Medium Raw: A Bloody Valentine to the World of Food and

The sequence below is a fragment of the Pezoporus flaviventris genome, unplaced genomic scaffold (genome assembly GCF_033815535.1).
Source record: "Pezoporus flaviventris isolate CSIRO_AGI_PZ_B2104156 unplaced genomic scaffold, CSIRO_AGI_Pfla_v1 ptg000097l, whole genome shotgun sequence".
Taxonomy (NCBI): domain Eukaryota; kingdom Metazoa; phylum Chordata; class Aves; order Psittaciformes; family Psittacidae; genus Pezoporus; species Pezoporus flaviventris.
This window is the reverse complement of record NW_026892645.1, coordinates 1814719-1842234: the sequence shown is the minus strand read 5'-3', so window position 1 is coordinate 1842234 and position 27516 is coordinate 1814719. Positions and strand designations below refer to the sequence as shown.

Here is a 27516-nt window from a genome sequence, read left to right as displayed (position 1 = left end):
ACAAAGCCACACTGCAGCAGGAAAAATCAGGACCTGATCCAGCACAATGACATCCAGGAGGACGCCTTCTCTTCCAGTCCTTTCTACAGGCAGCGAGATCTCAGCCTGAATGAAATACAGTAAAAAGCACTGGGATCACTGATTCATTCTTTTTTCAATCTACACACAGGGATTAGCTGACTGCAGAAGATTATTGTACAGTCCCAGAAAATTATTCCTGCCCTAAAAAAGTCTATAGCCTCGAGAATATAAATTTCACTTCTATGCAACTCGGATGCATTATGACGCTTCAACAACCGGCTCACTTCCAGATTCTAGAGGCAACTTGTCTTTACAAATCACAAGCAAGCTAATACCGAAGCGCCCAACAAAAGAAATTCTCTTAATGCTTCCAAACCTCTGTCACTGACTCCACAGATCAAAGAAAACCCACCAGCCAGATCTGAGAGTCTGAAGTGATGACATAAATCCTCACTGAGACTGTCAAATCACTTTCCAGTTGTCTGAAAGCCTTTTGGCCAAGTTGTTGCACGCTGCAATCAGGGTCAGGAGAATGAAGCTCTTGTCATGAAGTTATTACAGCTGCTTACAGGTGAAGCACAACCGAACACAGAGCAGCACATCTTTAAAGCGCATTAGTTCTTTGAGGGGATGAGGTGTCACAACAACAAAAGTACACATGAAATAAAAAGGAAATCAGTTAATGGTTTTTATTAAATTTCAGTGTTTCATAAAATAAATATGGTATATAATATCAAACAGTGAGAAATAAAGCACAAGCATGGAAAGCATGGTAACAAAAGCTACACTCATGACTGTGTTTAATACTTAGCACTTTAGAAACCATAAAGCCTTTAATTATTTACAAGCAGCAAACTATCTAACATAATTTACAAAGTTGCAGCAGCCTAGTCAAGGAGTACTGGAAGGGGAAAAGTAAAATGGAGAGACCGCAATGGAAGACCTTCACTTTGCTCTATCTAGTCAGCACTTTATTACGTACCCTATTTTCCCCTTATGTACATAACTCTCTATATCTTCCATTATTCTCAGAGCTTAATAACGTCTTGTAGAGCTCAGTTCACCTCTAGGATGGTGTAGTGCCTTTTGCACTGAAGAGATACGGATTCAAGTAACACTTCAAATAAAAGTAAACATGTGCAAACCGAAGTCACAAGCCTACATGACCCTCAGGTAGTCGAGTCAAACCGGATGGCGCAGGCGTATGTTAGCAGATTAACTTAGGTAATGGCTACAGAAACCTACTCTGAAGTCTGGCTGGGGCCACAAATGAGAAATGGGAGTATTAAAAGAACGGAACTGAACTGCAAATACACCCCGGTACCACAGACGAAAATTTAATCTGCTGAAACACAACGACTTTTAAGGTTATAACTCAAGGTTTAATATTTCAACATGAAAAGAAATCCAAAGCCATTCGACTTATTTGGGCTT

Bourdain at his scathing best.This is for the serious foodie or fan of Bourdain’s storytelling style I’ll admit he wasn’t always the warmest individual, but he was a gifted writer and narrator and I enjoyed his biting wit and ability to skewer in the light what others merely whispered in the dark.In this collection of essays he takes on raw food enthusiasts, multicourse meals, the Food Network and the usual suspects of the culinary world His essay about Alice Waters whom he once called Pol Pot in a Mumu, is unapologetic in his continued disdain And gaspingly delightful For me the most noteworthy essay was that of an employee at Le Bernardin, arguably the best seafood restaurant in the world, a gentleman who toils away for hours every day cleaning and cutting fish to exacting standards Bourdain’s respect for this man is evident in every word, his reverence for the task he performs shows us what he valued Whatever anyone else might say, his love and respect for food and those that prepare it always towered above all else, just as in Kitchen Confidential.I listened to the audio narrated by Bourdain in February 2019, but had forgotten to note it and recently came across, Bourdain Remembered, in which friends and fans share their memories Love or hate him, he was one of a kind.Read February 2019 In the ten years since his classic Kitchen Confidential first alerted us to the idiosyncrasies and lurking perils of eating out, from Monday fish to the breadbasket conspiracy, much has changed for the subculture of chefs and cooks, for the restaurant businessand for Anthony Bourdain Medium Raw explores these changes, moving back and forth from the author's bad old days to the present Tracking his own strange and unexpected voyage from journeyman cook to globetraveling professional eater and drinker, and even to fatherhood, Bourdain takes no prisoners as he dissects what he's seen, pausing along the way for a series of confessions, rants, investigations, and interrogations of some of the most controversial figures in foodBeginning with a secret and highly illegal afterhours gathering of powerful chefs that he compares to a mafia summit, Bourdain pulls back the curtain—but never pulls his punches—on the modern gastronomical revolution, as only he can Cutting right to the bone, Bourdain sets his sights on some of the biggest names in the foodie world, including David Chang, the young superstar chef who has radicalized the finedining landscape; the revered Alice Waters, whom he treats with unapologetic frankness; the Top Chef winners and losers; and many And always he returns to the question Why cook? Or the difficult Why cook well? Medium Raw is the deliciously funny and shockingly delectable journey to those answers, sure to delight philistines and gourmands alike I like Anthony Bourdain in part because he admits the miniempire he’s created is a good paying gig and he feels fortunate to have landed it Bourdain’s a paradox in that his streetlevel authenticity is one of his strengths but, at the same time, he admits he’s loaded and gets all the privileges associated with his celebrity While he selfdepreciates with the best of them he’s also not nearly off the cuff, I think, as he’d like his fans to believe He’s like a lessfrantic Klosterman except withtalent and knowledge of his field And he recognizes authenticity, however staged, makes good writing and television If you were to put him, say, on Rachel Ray’s show, even after he’s slammed her in print, he could both talk with her courteously and impart the idea that he’s not buying into the Food Network entertainer concept while he’s on her very show on that very network That’s a rare skill.Now that Bourdain’s done the food memoir (Kitchen Confidential), the travel book (A Cook’s Tour), and the articles/outtakes collection (The Nasty Bits), I was skeptical of Medium Raw because I’m not sure about what else he could write without retreading easy literary marks Medium Raw, however, is successful for fans (I think I’ve seen every No Reservation episode and have admitted to a Bourdain mancrush) but probably less effective as an introduction to Bourdain’s work unless you’re a food culture person, in which case you’ve already heard of Bourdain.The book reads as a collection of nineteen essays mostly about cooking, restaurants, the media, etc The only essays that don’t work at all are the obligatory “I have a daughter and I have to be a grown up now” essay and an unnecessary “where are they now?” summary of Kitchen Confidential characters Bourdain’s background knowledge is his secret weapon He’ll toss around culinary terms I’ve never heard and namecheck chefs, restaurant critics, etc like a fantasy football junkie trading wide receiver stats He’ll remind you he’s done his time in the kitchen trenches He rips Alice Waters (some famous hippy chef from California, I guess) a new asshole for offensive comments about people who say they can’t afford organic food but also admit he’s glad she exists He’ll eviscerate another food critic for taking shots at his friends instead of aiming the crosshairs directly at him then follow with a mashnote describing a guy especially talented at cutting fish And he’ll admit that bad cooking and lame food shows make him unreasonably angry Some of the targets (e.g vegetarians) are old Bourdain news, and he writesfor people who follow restaurant culture than ever before but I, who doubt I’ve ever been to a fine dining restaurant in my life, could follow along pretty well Fans will recognize names and places (Ruhlman, Les Halles) from the Bourdain factsheet Medium Raw may be a “fans only” book, really, but the essays embody enough of the Bourdain spirit to make reading fun and worthwhile, like a strong album from a band you really like, rather than an easymoney revisiting of slamdunk themes I think Bourdain has finally figured out he’s not going to crash and burn anytime soon He’s here to stay and with that knowledge can write from an “I’m here and there’s nothing my detractors can do about it so I’m going to write about what I want” rather than a “I’m probably going to fail so fuck it, I’m writing about what I want” perspective That subtle difference is important to Medium Raw Anthony Bourdain is dead Long live Anthony Bourdain. I love Anthony Bourdain’s wit, and I loved his shows Parts Unknown and no reservations However, I didn’t love this book because it felt evendisjointed than Kitchen Confidential, a book I enjoyed The book is made up of a series of essays slapped together in no cohesive progression There are funny bits, and because I’m a fan, the biographical parts interest me Particularly in light of him taking his own life, reading about his selfdestructive behavior before he quit abusing drugs many years ago was fascinating He describes living in the Caribbean and driving home drunk every night down curvy, mountain roads, which obviously could have led to his death and others’ If you haven’t read him yet but are considering it, go with Kitchen Confidential Forreviews, please visit: Well, this was always going to be a bittersweet read It still seems surreal that this vibrant man with such a curiosity for the world is not a part of it any longer, but his legacy lives on He doesn't hold back, but is farthoughtful and measured than in Kitchen Confidential Certainly recommended, especially for fans of his shows and previous writing!Findreviews and bookish fun at I have mixed feelings about this book On one hand, I really liked parts of it I loved hearing Anthony Bourdain narrate the story, which he did expertly All those years of talking on TV have taught him to how to deliver lines flawlessly, and it shows It's just like listening to him on TV, which made it easy, fun listening I also laughed at some of his stories, really enjoying Tony when he feels his most real and down and dirty However, parts of the story also annoyed me a great deal I live in the NYC area, and though I'm not a foodie in any extreme sense, I've been to many of the highend restaurants in Manhattan and I'm familiar with a variety of star chefs Even still, I was clueless about the majority of chefs that Bourdain casually name drops You need to be an insider, or someone who is a Chowhound and foodienews devotee to really get all the references For a book marketed to the general population, it was a little too clubby for my tastes Bourdain is a strange mix of hating snobbery while being really snobby and he knows it He constantly exists in this dichotomy of wanting to be a New York diner cook and being so wealthy and privileged that his wife (now exwife) can fly solo at the drop of a hat to eat at Alinea in Chicago just to see why he didn't like it Alinea starts at $200 per person before alcohol, I might add, and that is for the most basic menu.Mixed feelings about this book, but a skilled narration and an, at time, amusing set of stories. Anthony Bourdain I like his show and I like the way he writes He has a no holds barred way of writing about what he thinks Medium Raw is like a string of rants Great material here on how he feels about certain chefs(good, bad, new, and seasoned) and especially the Food Network I didn't understand his grievance with Food Network since that's where he started, but I get it now He writes a little about his travels and how humbling it is to be fed in some places where there is almost nothing No matter what he thinks about the food he is always grateful and,yes, he would likeof what they're serving He mentions Kitchen Confidential throughout and that's where I found him 17 years ago I have a special spot for it on my book shelf It's time for another read. I have long believed that it is only right and appropriate that before one sleeps with someone, one should be able—if called upon to do so—to make them a proper omelet in the morning Surely that kind of civility and selflessness would be both good manners and good for the world Perhaps omelet skills should be learned at the same time you learn to fuck Perhaps there should be an unspoken agreement that in the event of loss of virginity, theexperienced of the partners should, afterward, make the other an omelet—passing along the skill at an important and presumably memorable moment.Amen, my love.Medium Raw is the best possible title Bourdain could have given this book : it was written by a much mellower man than the one who (I like to picture) furiously scribbled Kitchen Confidential ( amature person, who has taken a step back and did a decent amount of soulsearching But because Anthony Bourdain is Anthony Bourdain, he serves his introspection like… well, not quite a slap in the face, but there’s no point in expecting subtlety or sugarcoating here.While it is not quite a sequel, it’s definitely preferable to have read “Kitchen Confidential” before you get into “Medium Raw”, as Bourdain reflects back on who he was when that first book was published and how much things have changed (in his life and in the cooking world) since You’ll lose a lot of context if you are not familiar with the first book, but to be honest, I like this one better They should come as a set.I was planning on keeping this as my bedside book, and to just read a few pages before bed for a few days, but that was underestimating how much I fucking love reading anything Bourdain wrote Once I cracked it open, there was no stopping, or prying the book out of my hands Reading Bourdain is an interesting experience for me because it makes me laugh, it makes me think about things may never have crossed my mind if it hadn’t been for his books, and I often find it very moving because he was not afraid to expose himself, flaws and all; I can’t help but find that combination incredibly sexy.“Medium Raw” is a rant, a confession, a manifesto It’s not always pretty, but it’s always passionate and unapologetic – which is absolutely beautiful It starts with a surreal story about eating ortolans, then hops from topic to topic: hitting rock bottom on a Caribbean island, whoring out to the Food Network and dealing with it, why culinary school might be a huge mistake, a statement about why cooking is a life skill literally everyone should master, a rant about the Godgiven right to a hamburger that won't kill you, his own very particular brand of fatherhood, a laundry list of people in the food world he loves and of those he can't stand Every subject is dissected with insight, wit and enthusiasm.I thought I couldn’t fall in love with the man any harder after reading “A Cook’s Tour” () and binging “Parts Unknown” on Netflix; I was wrong His way with words, the wonderfully twisted workings of his mind, his way of looking at the world and never averting his eye: reading this book made me melt Sure, he was a cantankerous, worldweary recovered junkie, but I also can’t think of another nonfiction writer who has the kindness and authenticity he put on the page The rude, cranky thing feels to me like an armor to hide a romantic and idealistic nature that the fucked up world we live in disappointed repeatedly I get it, and this magnificent crazy man will always have a piece of my heart.If you like Bourdain's style, his shows or his other books, don't miss this one!Call me a sap, but reading this made me muchemotional than I had anticipated My brand spanking new copy is clearly fresh off the press because in the little “about the author” blurb on the flyleaf, the publisher added the heartbreaking (for me, at least) line: “He died in 2018” I confess a moment of true anger at the publishing industry’s callous cashing in: let’s republish his entire body of work, now that he’s dead, the sales will skyrocket! And here I am feeding the vultures! Once I calmed down from this moment of anarchist rage, I was simply grateful for the amazing word porn I held in my hands But a bit of sadness and anger remains mixed inAdditional comment regarding the audiobook: my husband and I listened to it on the long drive between Rochester and Montréal, and it's amazing, as you could expect as it is read by Bourdain That voice! An image of Tony Bourdain has been carefully cultivated by publishers, producers and Bourdain himself; this punk rock loving, hard drinking, two pack a day sacred cow killing rebel who suffers no fools and and takes no bullshit Look no further than the cover of this book which features Bourdain staring out imperiously while handling the pointiest end of a knife And to a certain extent the image is earned But Medium Raw shatters that image in many ways The standard Bourdain tropes are here: Alice Waters is a villain, James Beard society is bullshit, Alan Richman is a cunt He continues to eviscerate carpetbagging parasites who continue to profit off of the food that he holds holy But a much different Bourdain emerges in this book Too much focus is always given to his bad boy image without balancing it out with the sound logic and empathetic reasons he has for giving the people/institutions shit Just as an example, yes he calls Alice Waters a villain, but not just to slaughter an eminence grise She has the hubris to suggest Obama appoint her to a special committee to address America's eating habits when she hasn't voted since the seventies And she dreams of an America where everyone is a farmer of some sort But he's also incredibly complimentary of her skill, intellect and social graces A really different Anthony Bourdain comes out here.He's a very sentimental, loving husband and father A good and loyal friend to those who share his passions He's very frank about his limitations as a chef and very humble about the company he's been thrown in with He fully admits that he's out of his league when he gets put on panels with guys like Ripert and Boloud He dances with his daughter in day care And he's very frank and apologetic about the collateral damage he may have done in Kitchen Confidential This is a stand up guy who deserves to be read and treated asthan the cardboard tough guy punch out the media has made him out to be The only disappointing thing about the book is the very fact that it follows Kitchen Confidential It's like Weezer following their first album with Pinkerton; it was a fine album, but it was all about the travails of being a successful rock star KC was so great (at least to people like me who used to work the line) because it transported you to the reality of that world Most of what people see of kitchens and chefs is what they see on Top Chef or Chopped You don't see the egos, the tensions and the overall seductive, sybaritic lifestyle that comes with working in the restaurant industry There's not a ton of that here Unless you're already a well known chef who is invited to be a judge on guest panels or you do a lot of international fringe traveling, there's not a ton to identify with here Also there's a seeming hypocrisy afoot The second chapter of the book, Bourdain talks at great length about how he refuses to license his name for his own line of cookware or refuses to let someone just slap his name on a restaurant for the marquee value Yet I received this book as part of a cooking class called Anthony Bourdain's Mastering The Basics at the Sur La Table chain of kitchen stores There's a chapter where he mentions a couple of things that we cooked in the class very briefly But no real recipes The recipes we made seemed pretty sanitized with an occasional ass or shit thrown in to make it sound like his voice So I don't know if this was something done without his knowledge or if he gave up a valued principle.I met Chef Bourdain briefly back in NYC at Siberia Bar A nice, genuine but reserved guy We didn't get to talk a bunch or become best friends But reading this book feels like sitting down and having a great conversation with a guy who's lived an amazing life. Memoir 6 of my nonfiction November project this one was a book on my TBRexplode list for the month (where I look at ten books on my TBR starting from the beginning) so I found the audio in hoopla It was the first time I could stand to hear Anthony's voice since his death Some of the sections in this book feel evenspot on nine years later about food and restaurant trends; some of it hasn't aged as well (surely the Anthony Bourdain who was a staunch defender of believe women would speak differently of Mario Batali now, for instance.) But it definitely demonstrates a maturity and clear understanding of his place in the order of things He uncomfortably mentions suicide and death a lot, so there is your warning.Some of this book is not for the squeamish When I first picked it up I was a vegetarian and put it aside, it was a bit easier now, but he definitely looks at some extreme eating situations that are only available to the privileged and bored.